Another factor that may have contributed to the more subdued soundtrack is the new approach to level design. Stages last much longer now, which would provide more opportunity for more in-your-face music to grate. The change to the levels may seem innocuous on its own, but it is part of a grander scheme that impacts how Mega Man 11 feels to play compared to its predecessors.
Mega Man 11 demonstrates what a Mega Man game can be when it is balanced for peak optimization of its mechanics and ideas. Earlier, I whined about slides and charge shots because they can bulldoze over the core Mega Man experience when not well accounted for in the level design. Mega Man 11 not only accounts for the reimplementation of these mechanics, it expects you to use them skillfully. We’re several years out from its release now, so I’m pretty confident in saying that Mega Man 11 is the most challenging mainline game on a moment-to-moment basis. Even when you’re not outright dying, mistakes happen easily and the damage accumulates quickly. Whenever I replay 11, I can never get too comfortable and autopilot sections I’ve done a million times before because so much of the game relies on the heightened importance of execution.
The design of the stages retain a similar sense of “flow” from past titles, however tapping into it requires a lot more out of a player than a typical Mega Man game. While it avoids the general “unfairness” of Mega Man 9’s design, in some ways that has only made the game more brutal. Mega Man 9’s attempts to troll the player can typically be easily avoided once you know the trick ahead of time. Many of Mega Man 11’s challenges remain difficult to execute on even if you know the solution. Due to the longer stage length and spaced-out checkpoints, your mistakes hit much harder, making for a surprisingly merciless take on Mega Man compared to what you may expect from a modern release.
Of course, the challenge is mitigated somewhat by Mega Man 11’s single biggest shake-up to the formula: the Double Gear system. This mechanic marks what may be the most ingenious inclusion since the original Mega Man game, and I don’t say that lightly. I think just about everyone saw this idea and thought something along the lines of “oh, an easy mode to help newcomers.” That’s the case to an extent, it just isn’t the full story.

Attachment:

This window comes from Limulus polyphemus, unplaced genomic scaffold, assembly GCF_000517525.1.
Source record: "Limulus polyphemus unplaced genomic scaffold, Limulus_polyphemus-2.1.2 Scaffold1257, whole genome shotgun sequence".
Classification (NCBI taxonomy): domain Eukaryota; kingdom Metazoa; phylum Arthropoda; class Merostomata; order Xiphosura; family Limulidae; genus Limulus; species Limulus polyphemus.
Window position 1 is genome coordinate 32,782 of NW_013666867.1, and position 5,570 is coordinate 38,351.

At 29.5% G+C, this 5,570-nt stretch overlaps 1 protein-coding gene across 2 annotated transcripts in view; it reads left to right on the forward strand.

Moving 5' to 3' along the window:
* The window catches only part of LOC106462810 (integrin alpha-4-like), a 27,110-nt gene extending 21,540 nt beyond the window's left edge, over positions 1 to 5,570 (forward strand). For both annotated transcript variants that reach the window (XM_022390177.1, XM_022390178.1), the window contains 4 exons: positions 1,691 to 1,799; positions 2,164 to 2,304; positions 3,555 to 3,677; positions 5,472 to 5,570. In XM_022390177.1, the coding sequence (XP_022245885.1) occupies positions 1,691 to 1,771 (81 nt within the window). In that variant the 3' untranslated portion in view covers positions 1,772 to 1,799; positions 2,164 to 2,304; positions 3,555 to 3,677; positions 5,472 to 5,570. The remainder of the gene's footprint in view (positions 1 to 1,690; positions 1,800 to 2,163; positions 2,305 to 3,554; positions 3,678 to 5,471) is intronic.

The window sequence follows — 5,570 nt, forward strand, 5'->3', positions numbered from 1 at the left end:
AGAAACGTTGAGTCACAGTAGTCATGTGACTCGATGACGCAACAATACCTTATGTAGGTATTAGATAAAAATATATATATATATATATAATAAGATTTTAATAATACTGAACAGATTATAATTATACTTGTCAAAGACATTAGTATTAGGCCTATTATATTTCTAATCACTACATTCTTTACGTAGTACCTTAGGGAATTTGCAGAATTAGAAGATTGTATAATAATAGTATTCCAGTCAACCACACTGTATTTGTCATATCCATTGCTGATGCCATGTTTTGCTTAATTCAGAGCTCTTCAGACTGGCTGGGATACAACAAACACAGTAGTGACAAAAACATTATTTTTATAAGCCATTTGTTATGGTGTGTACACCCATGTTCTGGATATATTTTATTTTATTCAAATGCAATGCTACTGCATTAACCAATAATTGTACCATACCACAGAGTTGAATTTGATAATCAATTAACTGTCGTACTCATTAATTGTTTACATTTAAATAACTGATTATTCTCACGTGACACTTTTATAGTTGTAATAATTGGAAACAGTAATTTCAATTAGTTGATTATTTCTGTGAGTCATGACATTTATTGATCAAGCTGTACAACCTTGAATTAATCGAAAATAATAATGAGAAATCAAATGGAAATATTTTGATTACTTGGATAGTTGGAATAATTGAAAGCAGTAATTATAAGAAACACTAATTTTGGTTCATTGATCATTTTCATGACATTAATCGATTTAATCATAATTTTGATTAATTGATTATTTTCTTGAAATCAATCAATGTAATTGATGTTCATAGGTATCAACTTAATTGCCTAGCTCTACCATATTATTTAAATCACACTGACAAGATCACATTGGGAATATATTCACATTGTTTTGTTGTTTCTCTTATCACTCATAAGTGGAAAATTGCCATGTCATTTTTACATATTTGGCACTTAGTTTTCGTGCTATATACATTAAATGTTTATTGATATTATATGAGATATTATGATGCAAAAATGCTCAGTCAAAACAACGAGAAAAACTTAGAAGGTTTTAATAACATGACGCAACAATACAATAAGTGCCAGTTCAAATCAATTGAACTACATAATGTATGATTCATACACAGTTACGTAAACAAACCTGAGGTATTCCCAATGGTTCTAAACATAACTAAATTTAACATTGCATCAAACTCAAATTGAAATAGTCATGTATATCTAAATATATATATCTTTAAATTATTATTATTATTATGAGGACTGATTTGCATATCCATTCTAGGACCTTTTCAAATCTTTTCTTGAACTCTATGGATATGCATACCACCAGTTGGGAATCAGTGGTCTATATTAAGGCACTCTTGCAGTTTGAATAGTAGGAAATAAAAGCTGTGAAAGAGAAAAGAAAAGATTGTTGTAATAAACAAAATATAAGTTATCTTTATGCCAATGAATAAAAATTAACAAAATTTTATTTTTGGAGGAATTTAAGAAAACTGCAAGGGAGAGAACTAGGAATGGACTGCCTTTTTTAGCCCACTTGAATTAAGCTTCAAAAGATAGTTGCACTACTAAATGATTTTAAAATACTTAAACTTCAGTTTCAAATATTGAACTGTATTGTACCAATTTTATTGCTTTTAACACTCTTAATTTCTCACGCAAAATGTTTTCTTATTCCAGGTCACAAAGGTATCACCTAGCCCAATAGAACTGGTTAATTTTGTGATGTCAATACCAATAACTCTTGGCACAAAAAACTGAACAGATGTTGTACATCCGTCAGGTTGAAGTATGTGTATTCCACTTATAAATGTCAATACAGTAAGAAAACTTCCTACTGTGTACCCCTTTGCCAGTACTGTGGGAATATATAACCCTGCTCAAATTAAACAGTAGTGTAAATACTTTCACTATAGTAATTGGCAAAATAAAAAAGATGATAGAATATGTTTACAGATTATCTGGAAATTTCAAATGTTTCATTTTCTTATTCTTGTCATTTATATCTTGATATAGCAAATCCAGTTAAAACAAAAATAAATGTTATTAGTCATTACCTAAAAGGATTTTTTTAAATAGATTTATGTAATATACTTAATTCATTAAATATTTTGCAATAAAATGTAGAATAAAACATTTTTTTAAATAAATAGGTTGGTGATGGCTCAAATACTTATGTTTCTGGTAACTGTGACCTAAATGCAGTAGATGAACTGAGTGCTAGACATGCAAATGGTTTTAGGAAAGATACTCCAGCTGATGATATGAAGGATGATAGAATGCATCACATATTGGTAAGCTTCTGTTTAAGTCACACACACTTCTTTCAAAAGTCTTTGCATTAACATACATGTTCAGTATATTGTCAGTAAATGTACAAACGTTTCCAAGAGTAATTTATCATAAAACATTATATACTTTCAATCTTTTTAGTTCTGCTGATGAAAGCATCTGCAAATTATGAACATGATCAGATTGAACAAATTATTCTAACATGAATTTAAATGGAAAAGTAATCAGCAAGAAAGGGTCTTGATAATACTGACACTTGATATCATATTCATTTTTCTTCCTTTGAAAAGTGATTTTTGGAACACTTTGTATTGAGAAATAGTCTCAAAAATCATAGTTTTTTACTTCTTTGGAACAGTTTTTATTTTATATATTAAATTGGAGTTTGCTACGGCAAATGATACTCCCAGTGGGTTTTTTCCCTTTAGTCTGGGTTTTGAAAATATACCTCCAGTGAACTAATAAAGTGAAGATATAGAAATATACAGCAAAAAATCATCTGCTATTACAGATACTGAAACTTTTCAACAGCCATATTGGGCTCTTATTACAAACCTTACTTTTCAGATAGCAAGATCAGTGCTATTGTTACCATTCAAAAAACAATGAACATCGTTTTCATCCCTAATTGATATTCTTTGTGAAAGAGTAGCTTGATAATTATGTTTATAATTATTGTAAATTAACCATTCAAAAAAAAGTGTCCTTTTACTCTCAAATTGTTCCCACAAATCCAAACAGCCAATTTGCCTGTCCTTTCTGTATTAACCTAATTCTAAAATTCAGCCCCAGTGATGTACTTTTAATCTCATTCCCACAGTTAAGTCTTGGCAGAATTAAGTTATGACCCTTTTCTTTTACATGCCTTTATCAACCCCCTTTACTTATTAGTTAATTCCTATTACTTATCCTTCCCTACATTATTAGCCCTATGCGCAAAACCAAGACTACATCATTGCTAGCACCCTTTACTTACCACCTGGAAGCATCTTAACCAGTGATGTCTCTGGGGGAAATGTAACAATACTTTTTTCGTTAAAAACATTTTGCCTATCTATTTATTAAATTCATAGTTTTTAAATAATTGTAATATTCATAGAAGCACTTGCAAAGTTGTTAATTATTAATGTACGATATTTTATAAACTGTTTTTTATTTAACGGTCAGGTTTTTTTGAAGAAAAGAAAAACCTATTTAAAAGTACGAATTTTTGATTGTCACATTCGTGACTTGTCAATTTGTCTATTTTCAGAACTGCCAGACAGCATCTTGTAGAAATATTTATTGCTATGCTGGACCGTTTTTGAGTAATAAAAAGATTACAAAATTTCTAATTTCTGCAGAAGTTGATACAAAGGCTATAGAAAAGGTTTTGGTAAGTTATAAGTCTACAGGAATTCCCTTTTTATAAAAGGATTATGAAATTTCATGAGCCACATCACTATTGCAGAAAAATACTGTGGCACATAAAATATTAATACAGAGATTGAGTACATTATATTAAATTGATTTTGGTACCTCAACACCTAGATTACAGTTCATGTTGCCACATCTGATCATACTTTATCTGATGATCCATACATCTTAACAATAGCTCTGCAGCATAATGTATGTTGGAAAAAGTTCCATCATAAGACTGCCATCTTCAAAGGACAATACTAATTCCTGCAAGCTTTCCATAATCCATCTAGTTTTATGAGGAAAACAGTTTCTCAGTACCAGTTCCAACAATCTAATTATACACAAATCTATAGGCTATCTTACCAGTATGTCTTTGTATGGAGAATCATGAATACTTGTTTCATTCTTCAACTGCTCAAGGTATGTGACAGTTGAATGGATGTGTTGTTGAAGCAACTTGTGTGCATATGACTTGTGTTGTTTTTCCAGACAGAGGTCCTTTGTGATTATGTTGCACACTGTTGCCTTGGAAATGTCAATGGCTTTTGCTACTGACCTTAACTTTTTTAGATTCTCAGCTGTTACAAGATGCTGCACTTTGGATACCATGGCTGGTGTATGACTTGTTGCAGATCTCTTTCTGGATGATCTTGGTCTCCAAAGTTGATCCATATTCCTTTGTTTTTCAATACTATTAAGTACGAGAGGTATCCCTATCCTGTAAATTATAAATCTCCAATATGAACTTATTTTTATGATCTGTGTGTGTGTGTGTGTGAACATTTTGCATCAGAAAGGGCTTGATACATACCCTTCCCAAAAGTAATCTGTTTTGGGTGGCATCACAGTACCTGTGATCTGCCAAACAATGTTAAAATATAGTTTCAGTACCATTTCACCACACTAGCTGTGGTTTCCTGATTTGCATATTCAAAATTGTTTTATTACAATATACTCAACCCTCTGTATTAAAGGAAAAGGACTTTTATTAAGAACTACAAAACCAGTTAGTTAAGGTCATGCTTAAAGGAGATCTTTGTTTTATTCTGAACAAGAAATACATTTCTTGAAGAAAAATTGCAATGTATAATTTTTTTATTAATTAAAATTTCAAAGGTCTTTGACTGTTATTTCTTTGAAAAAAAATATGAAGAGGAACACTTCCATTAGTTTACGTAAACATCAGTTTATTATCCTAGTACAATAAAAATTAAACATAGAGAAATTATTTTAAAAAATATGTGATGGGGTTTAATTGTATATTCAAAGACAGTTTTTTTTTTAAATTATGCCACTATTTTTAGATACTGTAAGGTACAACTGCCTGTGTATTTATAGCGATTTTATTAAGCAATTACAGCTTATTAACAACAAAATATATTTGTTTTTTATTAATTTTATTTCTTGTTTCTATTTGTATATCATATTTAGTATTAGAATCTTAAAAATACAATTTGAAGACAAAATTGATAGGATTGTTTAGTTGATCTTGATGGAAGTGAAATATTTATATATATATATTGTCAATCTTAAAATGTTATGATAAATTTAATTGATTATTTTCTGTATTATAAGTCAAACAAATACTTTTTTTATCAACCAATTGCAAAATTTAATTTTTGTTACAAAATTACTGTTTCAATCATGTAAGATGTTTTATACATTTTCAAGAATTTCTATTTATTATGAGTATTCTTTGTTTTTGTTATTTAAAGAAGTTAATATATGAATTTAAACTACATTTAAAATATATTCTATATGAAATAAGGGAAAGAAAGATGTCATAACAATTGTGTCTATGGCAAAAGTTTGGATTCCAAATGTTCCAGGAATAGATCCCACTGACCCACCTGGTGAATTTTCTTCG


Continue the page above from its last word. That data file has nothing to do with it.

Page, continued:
Double Gear shines because it raises both the skill floor and the skill ceiling. Tapping into the Power or Speed gears are not free “win” buttons; their use has to be timed properly or else you risk overheating Mega Man, which can put you into an even worse spot than the one you originally tried to escape from. The gears can save you or help you bypass obstacles, which is great for newcomers, but veterans can take these uses to even greater heights by developing faster and more efficient ways to complete the game. Perhaps best of all, using the gears is actually completely optional for completing the game.
Seeing the gear system for the first time, my biggest worry going into Mega Man 11 was that they were going to fundamentally simplify the game or somehow take over how it is designed. That’s not the case. They are only as important as you want them to be. If anything, their inclusion provides the leeway to keep the challenge intact and perhaps even make a more difficult game for players who were never intending to use the ability. The balance of the mechanic turned out to be shockingly fine-tuned, creating an idea that makes Mega Man more approachable while also pushing it into exciting new territory.
Perhaps the only area where Mega Man 11 is unwilling to push forward is with its story and themes. You might expect a Mega Man game to really expand on this aspect – I mean I personally wouldn’t because it’s a Mega Man game, but what I would expect is that for what little story happens to be there, it would be presented better than prior games. I like the idea of delving into Dr. Light and Dr. Wily’s past relationship and revealing the inciting incident that set Dr. Wily on the path to villainy. This concept taps into a personal aspect of the characters we haven’t seen before and wistfully asks the player to imagine how things could have turned out just a bit differently and prevent all of the tragedy.
In execution, it’s a little underwhelming. The storytelling here culminates with some still art and characters standing around talking at each other. It lacks impact, which in turn makes the entire reveal feel inconsequential. Not really a Top 10 Mega Man moment, in my opinion. Mr. X revealing himself to be Dr. Wily, on the other hand…
Mega Man 11 does not retread the beaten path, but it also does not reinvent what Mega Man is. It simply pushes the series forward in logical and satisfying ways. Whereas Mega Man 9 recaptured the core Mega Man experience as it was, Mega Man 11 reintroduces it with a modern coat of paint. Mega Man 11 defines who Mega Man is and provides a glimpse of where he can go. You could say it shifts Mega Man into the next gear.
Fight for Everlasting Mega Man!!!!
Personally, I don’t expect the next big Mega Man game to be a traditional 2D platformer. That said, I also doubt that we’ll never see a 2D platformer in the vein of these games again. Despite their differences, Mega Man 9 and 11 both channel the strengths of 30 year old games and highlight the enduring strength of their core principles. They both garnered a lot of praise and they both sold well relative to the series history. That speaks to the importance of what Mega Man represents as a platformer – there’s a timeless quality in these games that transcends traditional notions of game design progress. No matter where future games may go, as long as they tap into the essence of Mega Man, both in a game design and a narrative sense, they are likely to find similar success.